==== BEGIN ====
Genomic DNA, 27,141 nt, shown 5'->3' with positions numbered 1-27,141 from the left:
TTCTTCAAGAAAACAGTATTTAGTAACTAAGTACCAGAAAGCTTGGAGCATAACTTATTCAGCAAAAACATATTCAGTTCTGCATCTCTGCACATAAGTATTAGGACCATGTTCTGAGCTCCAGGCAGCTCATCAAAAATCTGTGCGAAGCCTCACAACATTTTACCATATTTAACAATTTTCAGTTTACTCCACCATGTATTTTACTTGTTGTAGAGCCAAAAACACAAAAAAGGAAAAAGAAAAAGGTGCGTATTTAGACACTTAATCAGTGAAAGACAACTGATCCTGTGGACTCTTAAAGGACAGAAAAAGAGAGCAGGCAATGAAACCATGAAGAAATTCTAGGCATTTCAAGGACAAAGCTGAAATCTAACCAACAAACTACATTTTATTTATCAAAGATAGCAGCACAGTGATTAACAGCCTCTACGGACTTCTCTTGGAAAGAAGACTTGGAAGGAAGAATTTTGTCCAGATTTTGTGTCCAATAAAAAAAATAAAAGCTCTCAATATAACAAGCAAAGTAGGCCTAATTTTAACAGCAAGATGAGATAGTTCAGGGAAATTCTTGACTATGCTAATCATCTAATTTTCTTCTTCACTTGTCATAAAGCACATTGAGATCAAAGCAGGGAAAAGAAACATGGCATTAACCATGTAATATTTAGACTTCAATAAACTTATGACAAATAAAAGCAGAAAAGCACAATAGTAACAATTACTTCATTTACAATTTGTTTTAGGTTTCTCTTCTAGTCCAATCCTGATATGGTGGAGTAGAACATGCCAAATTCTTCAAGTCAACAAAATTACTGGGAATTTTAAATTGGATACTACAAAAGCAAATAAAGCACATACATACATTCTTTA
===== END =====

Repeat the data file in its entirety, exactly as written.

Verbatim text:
Genomic DNA, 27,141 nt, shown 5'->3' with positions numbered 1-27,141 from the left:
TTCTTCAAGAAAACAGTATTTAGTAACTAAGTACCAGAAAGCTTGGAGCATAACTTATTCAGCAAAAACATATTCAGTTCTGCATCTCTGCACATAAGTATTAGGACCATGTTCTGAGCTCCAGGCAGCTCATCAAAAATCTGTGCGAAGCCTCACAACATTTTACCATATTTAACAATTTTCAGTTTACTCCACCATGTATTTTACTTGTTGTAGAGCCAAAAACACAAAAAAGGAAAAAGAAAAAGGTGCGTATTTAGACACTTAATCAGTGAAAGACAACTGATCCTGTGGACTCTTAAAGGACAGAAAAAGAGAGCAGGCAATGAAACCATGAAGAAATTCTAGGCATTTCAAGGACAAAGCTGAAATCTAACCAACAAACTACATTTTATTTATCAAAGATAGCAGCACAGTGATTAACAGCCTCTACGGACTTCTCTTGGAAAGAAGACTTGGAAGGAAGAATTTTGTCCAGATTTTGTGTCCAATAAAAAAAATAAAAGCTCTCAATATAACAAGCAAAGTAGGCCTAATTTTAACAGCAAGATGAGATAGTTCAGGGAAATTCTTGACTATGCTAATCATCTAATTTTCTTCTTCACTTGTCATAAAGCACATTGAGATCAAAGCAGGGAAAAGAAACATGGCATTAACCATGTAATATTTAGACTTCAATAAACTTATGACAAATAAAAGCAGAAAAGCACAATAGTAACAATTACTTCATTTACAATTTGTTTTAGGTTTCTCTTCTAGTCCAATCCTGATATGGTGGAGTAGAACATGCCAAATTCTTCAAGTCAACAAAATTACTGGGAATTTTAAATTGGATACTACAAAAGCAAATAAAGCACATACATACATTCTTTA